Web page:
Measuring human leukocyte antigen alloantibodies: Beyond a binary decision

Chelsea H. Maguire, Carrie A. Schinstock, Anat R. Tambur

Research output: Contribution to journalReview articlepeer-review


Purpose of reviewAccurate measurement of human leukocyte antigen antibodies is critical for making clinical decisions treating patients awaiting transplantation or monitoring them post transplantation. Single antigen bead assay results are given as Mean Fluorescence Intensity, falling short of providing the required quantitative measure.Recent findingsTitration studies were shown to circumvent the limitation of target-saturation that affect interpretation of single antigen bead assays especially in highly sensitized patients with strong antibodies. In fact, titration information can serve to measure efficacy of antibody removal during pretransplant desensitization using plasmapheresis/intravenous immunoglobulin (PP/IVIg) approaches. Moreover, recent studies indicate that knowing the donor-specific antibody titer has prognostic value that can guide PP/IVIg desensitization treatments. Newer data demonstrates an additional layer of information obtained by titration studies allowing to stratify patients with very high cPRA (>99%) based on the strength of the antibodies present, rather than the breadth. This data can thereby identify patients that are more likely to benefit from desensitization approaches on the transplant wait-list.SummaryTitration studies have a prognostic value with regards to quantifying antibody strength. Obtaining this information does not require performing the complete set of dilutions. In fact, performing two to three specific dilutions can provide relevant information while maintaining practical cost.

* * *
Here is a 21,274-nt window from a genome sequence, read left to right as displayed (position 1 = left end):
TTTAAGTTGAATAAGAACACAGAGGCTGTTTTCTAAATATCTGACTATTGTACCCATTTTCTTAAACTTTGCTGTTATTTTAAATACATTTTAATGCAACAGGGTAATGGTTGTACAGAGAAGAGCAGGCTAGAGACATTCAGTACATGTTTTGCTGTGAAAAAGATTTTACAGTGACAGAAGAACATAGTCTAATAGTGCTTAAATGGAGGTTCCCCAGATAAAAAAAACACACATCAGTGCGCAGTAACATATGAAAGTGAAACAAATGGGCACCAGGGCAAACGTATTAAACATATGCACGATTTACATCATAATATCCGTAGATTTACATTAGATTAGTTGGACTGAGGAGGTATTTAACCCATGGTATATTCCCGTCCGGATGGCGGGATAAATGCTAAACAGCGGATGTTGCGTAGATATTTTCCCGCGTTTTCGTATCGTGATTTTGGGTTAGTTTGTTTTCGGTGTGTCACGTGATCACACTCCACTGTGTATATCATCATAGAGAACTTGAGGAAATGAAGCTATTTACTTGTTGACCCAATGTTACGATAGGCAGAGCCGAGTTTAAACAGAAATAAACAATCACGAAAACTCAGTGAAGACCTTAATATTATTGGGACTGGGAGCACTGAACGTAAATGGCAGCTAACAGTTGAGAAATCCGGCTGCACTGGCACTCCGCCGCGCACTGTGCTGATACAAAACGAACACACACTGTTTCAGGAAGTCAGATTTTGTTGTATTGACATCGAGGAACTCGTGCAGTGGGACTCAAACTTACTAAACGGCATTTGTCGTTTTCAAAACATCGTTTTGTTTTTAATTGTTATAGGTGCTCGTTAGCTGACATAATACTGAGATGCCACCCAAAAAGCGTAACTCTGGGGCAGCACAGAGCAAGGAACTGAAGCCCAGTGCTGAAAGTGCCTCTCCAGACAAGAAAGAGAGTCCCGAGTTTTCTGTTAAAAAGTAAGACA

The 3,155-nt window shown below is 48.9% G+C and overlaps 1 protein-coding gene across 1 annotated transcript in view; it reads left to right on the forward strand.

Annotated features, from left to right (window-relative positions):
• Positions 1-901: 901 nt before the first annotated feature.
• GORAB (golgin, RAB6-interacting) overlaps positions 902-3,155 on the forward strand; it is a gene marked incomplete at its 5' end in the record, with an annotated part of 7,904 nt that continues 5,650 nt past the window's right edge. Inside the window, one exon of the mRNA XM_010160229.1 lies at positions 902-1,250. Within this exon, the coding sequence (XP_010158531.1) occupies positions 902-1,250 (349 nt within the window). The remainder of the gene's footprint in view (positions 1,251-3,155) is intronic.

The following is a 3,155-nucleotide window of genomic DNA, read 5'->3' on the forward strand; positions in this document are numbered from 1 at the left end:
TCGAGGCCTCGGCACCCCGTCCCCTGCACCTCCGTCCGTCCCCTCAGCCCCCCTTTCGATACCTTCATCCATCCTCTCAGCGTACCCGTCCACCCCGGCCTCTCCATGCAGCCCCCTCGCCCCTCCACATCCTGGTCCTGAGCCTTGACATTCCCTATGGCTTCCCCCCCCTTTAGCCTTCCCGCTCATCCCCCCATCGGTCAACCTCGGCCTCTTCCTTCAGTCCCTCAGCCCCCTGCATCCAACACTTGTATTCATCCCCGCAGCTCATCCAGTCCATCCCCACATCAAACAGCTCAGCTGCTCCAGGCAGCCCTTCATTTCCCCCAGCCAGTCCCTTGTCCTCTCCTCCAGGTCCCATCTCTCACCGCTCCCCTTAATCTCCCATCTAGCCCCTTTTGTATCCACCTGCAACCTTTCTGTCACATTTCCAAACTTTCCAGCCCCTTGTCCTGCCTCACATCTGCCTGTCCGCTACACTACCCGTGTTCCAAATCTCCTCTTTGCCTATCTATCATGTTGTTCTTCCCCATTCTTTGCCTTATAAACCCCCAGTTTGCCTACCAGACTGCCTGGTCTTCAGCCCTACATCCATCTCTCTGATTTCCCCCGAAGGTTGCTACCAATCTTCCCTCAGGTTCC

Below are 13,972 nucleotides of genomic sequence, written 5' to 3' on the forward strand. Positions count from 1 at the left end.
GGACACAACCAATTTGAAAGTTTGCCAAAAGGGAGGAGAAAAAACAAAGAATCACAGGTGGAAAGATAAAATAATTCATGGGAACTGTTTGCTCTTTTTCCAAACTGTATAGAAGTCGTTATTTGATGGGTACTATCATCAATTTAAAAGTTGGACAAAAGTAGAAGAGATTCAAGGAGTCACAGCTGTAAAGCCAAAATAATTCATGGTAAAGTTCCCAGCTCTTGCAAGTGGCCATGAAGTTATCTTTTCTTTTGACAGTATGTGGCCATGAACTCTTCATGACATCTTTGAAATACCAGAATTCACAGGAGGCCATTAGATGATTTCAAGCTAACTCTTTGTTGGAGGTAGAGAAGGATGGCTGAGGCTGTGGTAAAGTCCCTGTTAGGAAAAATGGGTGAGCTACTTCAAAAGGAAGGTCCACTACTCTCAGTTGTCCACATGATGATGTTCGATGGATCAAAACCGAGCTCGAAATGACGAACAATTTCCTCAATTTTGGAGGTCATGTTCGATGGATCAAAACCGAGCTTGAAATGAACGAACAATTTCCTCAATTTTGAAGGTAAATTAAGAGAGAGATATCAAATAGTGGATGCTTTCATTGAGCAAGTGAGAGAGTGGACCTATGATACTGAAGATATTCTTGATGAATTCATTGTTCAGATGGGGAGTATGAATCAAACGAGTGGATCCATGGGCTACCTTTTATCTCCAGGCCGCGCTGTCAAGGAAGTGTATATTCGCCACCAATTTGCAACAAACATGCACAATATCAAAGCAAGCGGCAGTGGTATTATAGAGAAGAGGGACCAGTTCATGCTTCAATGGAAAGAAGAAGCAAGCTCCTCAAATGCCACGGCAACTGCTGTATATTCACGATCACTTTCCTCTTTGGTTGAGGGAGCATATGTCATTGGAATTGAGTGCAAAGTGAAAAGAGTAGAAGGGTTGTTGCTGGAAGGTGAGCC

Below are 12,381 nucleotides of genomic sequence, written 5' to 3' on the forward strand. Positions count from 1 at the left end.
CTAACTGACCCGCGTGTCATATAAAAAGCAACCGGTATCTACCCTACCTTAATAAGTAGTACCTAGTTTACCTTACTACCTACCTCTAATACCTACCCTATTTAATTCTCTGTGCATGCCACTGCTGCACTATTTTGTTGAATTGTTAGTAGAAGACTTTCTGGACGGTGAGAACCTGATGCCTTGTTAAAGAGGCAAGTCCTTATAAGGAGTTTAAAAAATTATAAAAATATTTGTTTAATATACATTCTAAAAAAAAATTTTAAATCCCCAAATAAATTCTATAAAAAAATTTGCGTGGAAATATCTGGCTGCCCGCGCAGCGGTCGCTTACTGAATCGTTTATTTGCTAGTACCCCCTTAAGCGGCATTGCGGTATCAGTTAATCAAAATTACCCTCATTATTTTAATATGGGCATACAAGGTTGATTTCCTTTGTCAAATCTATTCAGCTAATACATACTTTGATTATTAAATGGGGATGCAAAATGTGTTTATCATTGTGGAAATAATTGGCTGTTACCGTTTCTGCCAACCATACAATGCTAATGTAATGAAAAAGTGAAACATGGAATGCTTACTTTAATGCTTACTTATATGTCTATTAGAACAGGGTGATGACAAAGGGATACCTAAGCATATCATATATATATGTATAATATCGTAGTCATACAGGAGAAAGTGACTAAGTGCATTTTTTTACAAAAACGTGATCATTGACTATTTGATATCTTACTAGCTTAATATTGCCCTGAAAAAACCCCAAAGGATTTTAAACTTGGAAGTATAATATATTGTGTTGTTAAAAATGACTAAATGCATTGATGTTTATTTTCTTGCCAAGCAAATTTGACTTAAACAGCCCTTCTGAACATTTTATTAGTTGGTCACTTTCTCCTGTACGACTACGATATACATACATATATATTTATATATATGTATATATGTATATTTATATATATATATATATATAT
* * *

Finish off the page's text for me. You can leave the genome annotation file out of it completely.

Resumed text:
Original languageEnglish (US)
Pages (from-to)529-535
Number of pages7
JournalCurrent opinion in organ transplantation
Issue number6
StatePublished - Dec 1 2020


  • HLA antibody
  • titer
  • transplantation

ASJC Scopus subject areas

  • Transplantation
  • Immunology and Allergy


Dive into the research topics of 'Measuring human leukocyte antigen alloantibodies: Beyond a binary decision'. Together they form a unique fingerprint.

Cite this